Thanks to Kenneth D. King and his Trouser Draft CD book, the lightbulb came on for me when removing excess fabric from the back legs of my pants drafts. Hopefully, this little explanation of what Kenneth King's book showed me will help you too.
Here's the problem, illustrated.
In my particular case, excess fabric hangs up on my extended calves. In the top photo, you can actually see my calves sticking out.
I also have excess fabric just below the cheek, although with these two pants, since the back crotch point still needs to be extended for my full thighs, some of these wrinkles and folds are for that fitting issue too.
You may have figured out that what you really need is to remove a fisheye-shaped bit of fabric in the problem area. So, you pin it out and all seems well, as shown in this pic.
But now what?? How do you actually transfer that strangely shaped dart to a place where you don't have to sew a seam across your butt?
First, mark the grainline on your pattern/muslin. Next, draw a horizontal line perpendicular to the grainline and below the crotch point. Draw your fisheye dart the width of what you pinned out on your muslin and center it over the horizontal guideline.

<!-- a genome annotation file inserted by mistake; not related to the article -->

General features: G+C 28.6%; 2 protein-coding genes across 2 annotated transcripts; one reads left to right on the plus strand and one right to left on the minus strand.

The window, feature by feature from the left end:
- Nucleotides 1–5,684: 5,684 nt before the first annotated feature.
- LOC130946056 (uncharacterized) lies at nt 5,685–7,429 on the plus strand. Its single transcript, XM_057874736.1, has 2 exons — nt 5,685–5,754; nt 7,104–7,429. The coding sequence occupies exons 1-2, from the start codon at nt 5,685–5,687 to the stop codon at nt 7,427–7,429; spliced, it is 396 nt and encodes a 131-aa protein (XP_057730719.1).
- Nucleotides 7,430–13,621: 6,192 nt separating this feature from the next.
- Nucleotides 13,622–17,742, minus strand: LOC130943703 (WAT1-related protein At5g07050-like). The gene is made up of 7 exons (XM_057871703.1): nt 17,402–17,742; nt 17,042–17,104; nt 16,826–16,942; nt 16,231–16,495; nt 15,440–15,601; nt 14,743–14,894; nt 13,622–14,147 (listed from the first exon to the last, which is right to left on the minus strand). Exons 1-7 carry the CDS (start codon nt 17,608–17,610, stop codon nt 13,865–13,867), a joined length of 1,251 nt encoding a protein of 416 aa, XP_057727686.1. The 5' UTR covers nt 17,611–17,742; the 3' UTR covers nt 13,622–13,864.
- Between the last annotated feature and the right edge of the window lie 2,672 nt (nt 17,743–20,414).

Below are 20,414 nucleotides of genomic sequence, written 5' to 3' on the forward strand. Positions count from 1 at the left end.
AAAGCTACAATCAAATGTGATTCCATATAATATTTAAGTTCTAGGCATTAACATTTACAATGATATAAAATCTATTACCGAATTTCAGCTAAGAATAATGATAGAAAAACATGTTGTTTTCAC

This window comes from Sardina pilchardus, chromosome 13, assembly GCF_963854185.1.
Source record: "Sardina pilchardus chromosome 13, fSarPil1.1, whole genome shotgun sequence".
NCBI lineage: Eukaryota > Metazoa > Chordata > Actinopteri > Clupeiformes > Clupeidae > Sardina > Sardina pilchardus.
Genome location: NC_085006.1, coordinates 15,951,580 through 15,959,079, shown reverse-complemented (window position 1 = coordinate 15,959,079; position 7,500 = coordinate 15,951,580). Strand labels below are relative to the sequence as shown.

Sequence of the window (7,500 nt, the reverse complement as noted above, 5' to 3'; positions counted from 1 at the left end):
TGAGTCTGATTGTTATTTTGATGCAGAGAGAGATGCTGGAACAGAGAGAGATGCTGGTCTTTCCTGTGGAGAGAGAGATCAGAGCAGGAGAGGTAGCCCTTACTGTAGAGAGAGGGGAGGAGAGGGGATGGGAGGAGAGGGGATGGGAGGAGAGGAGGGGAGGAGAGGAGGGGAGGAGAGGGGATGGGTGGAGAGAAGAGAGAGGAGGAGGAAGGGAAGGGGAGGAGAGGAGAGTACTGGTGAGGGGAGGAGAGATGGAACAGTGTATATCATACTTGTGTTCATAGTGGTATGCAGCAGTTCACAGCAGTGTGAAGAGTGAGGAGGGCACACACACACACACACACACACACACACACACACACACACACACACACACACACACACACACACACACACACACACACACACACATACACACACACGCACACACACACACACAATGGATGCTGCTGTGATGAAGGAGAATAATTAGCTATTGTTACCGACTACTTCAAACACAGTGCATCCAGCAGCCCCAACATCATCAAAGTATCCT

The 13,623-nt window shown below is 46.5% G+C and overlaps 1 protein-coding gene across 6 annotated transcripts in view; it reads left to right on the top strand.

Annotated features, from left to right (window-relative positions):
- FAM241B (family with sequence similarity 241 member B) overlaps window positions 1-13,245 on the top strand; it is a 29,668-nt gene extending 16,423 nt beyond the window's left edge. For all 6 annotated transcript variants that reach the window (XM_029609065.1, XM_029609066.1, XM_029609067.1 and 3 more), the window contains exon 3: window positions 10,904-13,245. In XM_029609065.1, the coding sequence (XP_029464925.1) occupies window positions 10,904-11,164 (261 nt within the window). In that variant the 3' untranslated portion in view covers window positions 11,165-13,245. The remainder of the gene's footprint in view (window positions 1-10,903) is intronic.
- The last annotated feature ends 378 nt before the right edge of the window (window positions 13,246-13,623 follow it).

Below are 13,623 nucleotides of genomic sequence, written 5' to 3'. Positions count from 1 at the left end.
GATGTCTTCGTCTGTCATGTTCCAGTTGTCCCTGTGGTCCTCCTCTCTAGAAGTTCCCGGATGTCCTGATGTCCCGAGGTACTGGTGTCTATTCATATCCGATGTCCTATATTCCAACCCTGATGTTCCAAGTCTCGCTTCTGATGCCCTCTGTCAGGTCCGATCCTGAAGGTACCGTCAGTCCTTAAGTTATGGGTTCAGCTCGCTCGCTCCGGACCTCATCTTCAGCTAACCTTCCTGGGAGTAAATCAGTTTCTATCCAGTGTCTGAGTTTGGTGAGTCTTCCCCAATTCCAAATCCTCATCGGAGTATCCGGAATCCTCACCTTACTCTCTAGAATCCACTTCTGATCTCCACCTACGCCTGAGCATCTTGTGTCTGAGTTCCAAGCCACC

Your fisheye dart may be drawn lower than mine; that's perfectly OK. The idea is to pin out the excess where you need it pinned out. The location may lower or higher than my excess.
Next, draw two lines parallel to the center line of the fisheye dart which are each 1/2 the width of the dart away from the center line. In other words, one line crosses the widest part of the fisheye dart at its top point and the other line crosses at its bottom point.
Measure the distance between those last two parallel lines on both the inseam and the outseam. It is important to measure accurately.
If you haven't done so already, trim away the seam allowances.
Next, fold out the dart as one horizontal fold. To do this, make those last two horizontal lines shown in last photo above meet. The inside of this fold is the center line of the fisheye dart.
FYI, the reason the crotch point in this photo is folded over is because folding the dart made the point lay crooked and it was easier for me to just pin it out of the way temporarily since my excess hits right at the crotch point area.
Now for Kenneth King's "magic."
Remember those measurements you noted earlier where the parallel lines crossed the inseam and outseam? Now is when you'll need them.
Extend the waist at the outseam up the same distance as you folded out on the outseam.
Extend the top inseam/crotch point up the same distance as you folded out on the inseam.
True the extensions onto the pattern piece, and voila! You've now removed a fisheye shaped area from your pattern.
Here's my final result. Look ma -- no folds!
Note: Fitting is an ever-evolving process and I've now decided the fisheye dart (FED) is *not* the alteration I need. To read more on about the wedges I used instead, follow this link to my blog entry with the details. This is not to say, though, that the FED isn't what you may need. Read both and compare for yourself, and maybe one of these methods will be helpful to you. — DC.